Here we can take a note from Rose-Hulman. They developed their internship program in coordination with their mentor network: they connect interns with opportunities at alumni companies. And what Rose-Hulman eventually realized was that students who are ambitious, who later found their own companies—that top talent seeks, and gets, paid internships.
Fortunately, there are resources to help. For example, Indiana INTERNnet, a program through the Indiana Chamber of Commerce, can pay half of the wages for an intern. As The Mill goes into our 2022 budgeting season, we’re planning on walking the talk and paying our interns. Even though The Mill is only three years old, we’re a mature-enough organization and our finances are healthy enough that we can start paying students for their labor.
We also want to help our Mill member companies leverage student talent to grow their businesses, and to showcase to students the different nature of the career opportunities that startups offer. To build a successful program, we’ll need to support both ends of the process. First, we’ll need to help emerging startups create attractive opportunities. Second, we’ll need to help skilled students connect to them easily.
One way we can do this is by rolling up several “micro internships” across multiple startups into one longer-term position, and using The Mill as an administrative hub. Startups would propose projects in specific areas that require particular skills. The Mill would select projects, bundle them, recruit and hire interns, and run the financial backend. The IU Walter Center does a phenomenal job of helping us write position descriptions and finding folks for The Mill’s regular internships, and they could be invaluable partners for this program, too.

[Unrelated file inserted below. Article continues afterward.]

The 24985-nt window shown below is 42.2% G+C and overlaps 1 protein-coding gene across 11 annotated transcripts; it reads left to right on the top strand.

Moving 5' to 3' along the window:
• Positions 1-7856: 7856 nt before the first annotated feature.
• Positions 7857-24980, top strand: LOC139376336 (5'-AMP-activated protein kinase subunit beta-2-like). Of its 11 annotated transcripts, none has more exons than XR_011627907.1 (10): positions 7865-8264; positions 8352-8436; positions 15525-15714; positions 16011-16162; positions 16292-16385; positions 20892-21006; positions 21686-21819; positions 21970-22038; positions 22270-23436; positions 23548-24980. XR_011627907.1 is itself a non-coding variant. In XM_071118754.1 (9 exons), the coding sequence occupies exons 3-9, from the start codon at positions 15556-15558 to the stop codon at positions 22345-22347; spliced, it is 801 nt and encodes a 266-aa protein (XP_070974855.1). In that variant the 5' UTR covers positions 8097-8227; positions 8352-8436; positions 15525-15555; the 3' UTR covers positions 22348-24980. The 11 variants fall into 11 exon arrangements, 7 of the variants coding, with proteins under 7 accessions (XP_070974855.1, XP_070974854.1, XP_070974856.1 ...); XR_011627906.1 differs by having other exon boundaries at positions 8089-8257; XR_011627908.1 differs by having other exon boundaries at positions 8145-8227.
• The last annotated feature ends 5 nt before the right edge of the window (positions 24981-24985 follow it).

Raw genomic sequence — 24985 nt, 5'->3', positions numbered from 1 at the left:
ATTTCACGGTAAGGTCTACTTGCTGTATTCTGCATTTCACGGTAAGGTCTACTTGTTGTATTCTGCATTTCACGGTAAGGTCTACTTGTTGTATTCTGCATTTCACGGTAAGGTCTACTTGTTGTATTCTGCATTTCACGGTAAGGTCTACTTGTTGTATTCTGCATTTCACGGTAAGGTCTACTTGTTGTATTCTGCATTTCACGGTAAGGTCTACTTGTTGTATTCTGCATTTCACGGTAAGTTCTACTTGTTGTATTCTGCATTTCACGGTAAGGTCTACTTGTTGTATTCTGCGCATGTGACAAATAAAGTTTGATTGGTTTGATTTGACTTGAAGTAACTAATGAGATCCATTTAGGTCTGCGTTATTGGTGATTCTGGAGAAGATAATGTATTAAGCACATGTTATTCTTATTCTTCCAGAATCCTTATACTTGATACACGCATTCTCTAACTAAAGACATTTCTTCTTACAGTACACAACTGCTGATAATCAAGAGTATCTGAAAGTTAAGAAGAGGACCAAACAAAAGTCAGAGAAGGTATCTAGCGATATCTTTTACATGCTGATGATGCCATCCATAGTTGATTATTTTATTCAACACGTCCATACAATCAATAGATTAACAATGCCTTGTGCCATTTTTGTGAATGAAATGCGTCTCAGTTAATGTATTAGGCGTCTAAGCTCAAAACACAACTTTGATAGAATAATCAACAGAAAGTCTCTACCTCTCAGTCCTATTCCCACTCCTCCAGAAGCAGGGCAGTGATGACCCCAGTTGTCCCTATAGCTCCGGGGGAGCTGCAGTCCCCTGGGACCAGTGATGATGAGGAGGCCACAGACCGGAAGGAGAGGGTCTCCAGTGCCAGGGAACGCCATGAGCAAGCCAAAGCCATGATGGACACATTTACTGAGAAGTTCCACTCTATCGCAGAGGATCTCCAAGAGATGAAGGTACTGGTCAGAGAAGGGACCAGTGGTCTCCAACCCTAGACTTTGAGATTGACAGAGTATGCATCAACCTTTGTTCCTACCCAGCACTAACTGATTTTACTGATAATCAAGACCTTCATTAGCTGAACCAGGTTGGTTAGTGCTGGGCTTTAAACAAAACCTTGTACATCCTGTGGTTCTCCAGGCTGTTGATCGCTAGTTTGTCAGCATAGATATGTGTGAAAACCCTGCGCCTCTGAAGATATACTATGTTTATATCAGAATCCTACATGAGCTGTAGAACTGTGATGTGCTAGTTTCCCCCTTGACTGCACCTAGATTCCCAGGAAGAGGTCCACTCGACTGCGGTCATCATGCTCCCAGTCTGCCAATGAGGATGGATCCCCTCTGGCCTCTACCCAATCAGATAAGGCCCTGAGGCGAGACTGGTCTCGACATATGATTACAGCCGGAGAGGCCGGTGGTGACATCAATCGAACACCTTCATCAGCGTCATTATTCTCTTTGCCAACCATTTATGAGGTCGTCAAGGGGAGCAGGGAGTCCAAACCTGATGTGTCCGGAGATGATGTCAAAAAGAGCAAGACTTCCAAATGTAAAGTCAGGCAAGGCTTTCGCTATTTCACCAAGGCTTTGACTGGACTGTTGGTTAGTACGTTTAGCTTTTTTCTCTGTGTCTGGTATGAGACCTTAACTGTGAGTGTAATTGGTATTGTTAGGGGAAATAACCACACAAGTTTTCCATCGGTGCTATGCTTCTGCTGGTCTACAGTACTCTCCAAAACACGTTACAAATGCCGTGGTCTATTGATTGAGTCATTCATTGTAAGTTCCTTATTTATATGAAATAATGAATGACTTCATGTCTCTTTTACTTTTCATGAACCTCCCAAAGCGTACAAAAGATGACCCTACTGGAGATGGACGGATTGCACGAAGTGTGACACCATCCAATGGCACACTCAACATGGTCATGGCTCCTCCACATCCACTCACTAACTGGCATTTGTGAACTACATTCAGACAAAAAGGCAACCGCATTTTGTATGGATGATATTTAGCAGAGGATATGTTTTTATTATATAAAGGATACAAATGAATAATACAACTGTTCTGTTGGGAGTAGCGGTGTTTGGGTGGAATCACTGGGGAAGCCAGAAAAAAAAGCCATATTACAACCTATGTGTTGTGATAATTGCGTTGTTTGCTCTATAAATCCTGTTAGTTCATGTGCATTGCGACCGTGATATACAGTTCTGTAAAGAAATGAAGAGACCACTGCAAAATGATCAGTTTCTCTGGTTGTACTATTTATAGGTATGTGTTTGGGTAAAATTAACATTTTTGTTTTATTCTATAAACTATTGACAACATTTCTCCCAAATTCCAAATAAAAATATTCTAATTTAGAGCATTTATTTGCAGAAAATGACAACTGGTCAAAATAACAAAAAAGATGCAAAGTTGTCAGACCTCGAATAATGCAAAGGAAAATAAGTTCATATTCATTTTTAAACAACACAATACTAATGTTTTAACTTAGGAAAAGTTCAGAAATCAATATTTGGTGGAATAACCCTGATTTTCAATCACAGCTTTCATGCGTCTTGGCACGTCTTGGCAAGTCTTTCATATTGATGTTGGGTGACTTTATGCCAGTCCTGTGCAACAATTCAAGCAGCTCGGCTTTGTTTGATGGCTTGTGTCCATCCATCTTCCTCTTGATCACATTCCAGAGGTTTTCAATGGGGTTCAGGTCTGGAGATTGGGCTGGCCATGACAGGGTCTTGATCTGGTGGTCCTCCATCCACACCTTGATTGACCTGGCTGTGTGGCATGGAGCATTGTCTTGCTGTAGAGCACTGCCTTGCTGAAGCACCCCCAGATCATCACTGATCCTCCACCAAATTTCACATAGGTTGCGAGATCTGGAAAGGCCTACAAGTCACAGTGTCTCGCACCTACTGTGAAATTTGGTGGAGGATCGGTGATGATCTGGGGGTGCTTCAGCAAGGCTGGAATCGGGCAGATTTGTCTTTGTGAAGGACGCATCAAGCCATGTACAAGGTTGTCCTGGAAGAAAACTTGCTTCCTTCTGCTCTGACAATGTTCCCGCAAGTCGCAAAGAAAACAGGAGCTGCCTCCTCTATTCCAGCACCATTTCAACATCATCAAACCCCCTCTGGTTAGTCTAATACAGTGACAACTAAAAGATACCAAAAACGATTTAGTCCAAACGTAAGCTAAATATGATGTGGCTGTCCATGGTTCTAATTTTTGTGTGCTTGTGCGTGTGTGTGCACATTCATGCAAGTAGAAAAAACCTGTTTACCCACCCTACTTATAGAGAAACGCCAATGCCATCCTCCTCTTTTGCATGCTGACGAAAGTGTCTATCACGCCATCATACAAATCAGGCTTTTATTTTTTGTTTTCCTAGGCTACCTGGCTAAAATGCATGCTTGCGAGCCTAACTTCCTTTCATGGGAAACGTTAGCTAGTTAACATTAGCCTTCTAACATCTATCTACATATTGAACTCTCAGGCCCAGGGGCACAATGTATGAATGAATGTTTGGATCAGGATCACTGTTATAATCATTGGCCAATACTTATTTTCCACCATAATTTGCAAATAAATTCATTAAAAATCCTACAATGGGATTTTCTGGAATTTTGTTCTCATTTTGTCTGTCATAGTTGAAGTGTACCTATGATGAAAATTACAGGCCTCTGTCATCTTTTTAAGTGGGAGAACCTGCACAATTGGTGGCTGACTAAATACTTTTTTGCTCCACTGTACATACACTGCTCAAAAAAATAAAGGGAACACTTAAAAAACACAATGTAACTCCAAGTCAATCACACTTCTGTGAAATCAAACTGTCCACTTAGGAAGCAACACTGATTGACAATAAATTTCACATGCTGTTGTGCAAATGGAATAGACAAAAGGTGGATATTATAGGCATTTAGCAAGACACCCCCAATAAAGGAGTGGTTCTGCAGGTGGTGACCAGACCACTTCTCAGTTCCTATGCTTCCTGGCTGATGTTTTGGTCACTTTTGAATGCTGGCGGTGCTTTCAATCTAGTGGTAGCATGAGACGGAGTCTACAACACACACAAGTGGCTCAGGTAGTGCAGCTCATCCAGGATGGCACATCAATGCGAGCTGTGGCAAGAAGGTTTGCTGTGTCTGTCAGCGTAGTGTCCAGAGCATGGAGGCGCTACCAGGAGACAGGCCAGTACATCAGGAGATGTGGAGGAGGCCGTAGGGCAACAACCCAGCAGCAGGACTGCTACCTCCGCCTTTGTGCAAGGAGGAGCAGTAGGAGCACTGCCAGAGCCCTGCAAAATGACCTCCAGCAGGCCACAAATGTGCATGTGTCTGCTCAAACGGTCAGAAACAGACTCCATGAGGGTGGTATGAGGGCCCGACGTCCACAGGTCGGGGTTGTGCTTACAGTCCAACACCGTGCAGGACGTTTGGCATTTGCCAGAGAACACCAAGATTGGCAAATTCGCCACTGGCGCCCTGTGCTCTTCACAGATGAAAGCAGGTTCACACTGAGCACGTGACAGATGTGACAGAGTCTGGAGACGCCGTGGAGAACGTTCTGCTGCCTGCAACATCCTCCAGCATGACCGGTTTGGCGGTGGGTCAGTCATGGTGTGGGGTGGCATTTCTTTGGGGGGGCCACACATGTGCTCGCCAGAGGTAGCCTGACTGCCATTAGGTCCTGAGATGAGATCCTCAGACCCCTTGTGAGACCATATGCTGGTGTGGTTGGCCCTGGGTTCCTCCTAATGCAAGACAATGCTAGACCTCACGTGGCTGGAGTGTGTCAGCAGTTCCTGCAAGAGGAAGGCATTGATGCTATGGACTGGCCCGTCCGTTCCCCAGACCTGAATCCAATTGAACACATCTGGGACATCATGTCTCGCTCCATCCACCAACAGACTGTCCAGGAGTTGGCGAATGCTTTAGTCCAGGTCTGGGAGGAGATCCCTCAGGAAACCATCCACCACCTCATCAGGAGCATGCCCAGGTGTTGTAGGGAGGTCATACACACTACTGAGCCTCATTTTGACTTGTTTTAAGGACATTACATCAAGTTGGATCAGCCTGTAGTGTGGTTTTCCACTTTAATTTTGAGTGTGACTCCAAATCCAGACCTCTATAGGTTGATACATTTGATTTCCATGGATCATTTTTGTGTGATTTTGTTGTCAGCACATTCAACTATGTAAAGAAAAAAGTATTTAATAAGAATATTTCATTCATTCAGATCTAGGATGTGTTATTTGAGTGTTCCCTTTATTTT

The result? Startups don’t have to worry about creating “busy work” to fill out a whole internship; they’ll get help just for their most critical projects, and they won’t have to fuss with recruitment. Meanwhile, students will submit just one application to get exposure to a variety of different companies and interesting projects—again, with no tedious “busy work.” They might work 5 to 15 hours a week during the fall and spring semesters, and up to 40 hours during the summer. That’s pretty attractive to ambitious students who want to learn fast, get their fingers in lots of different projects, and have a variety of experiences.
Let’s say a graphic design intern is available for 40 hours a week during the summer. We could chunk up their internship into multiple projects. For the first four weeks, they might work for Civic Champs on an annual benefits report. The second four weeks, they could work for Future Wonder on a website redesign. Then the last four weeks, they’d work on a logo and identity for a new program at The Mill.
This is just one example of how we might think creatively about internships and leverage local resources to benefit our community and our students more deeply. If we recognize the opportunity and build programs and partnerships strategically, we can strengthen our student talent pipeline—and our economic future.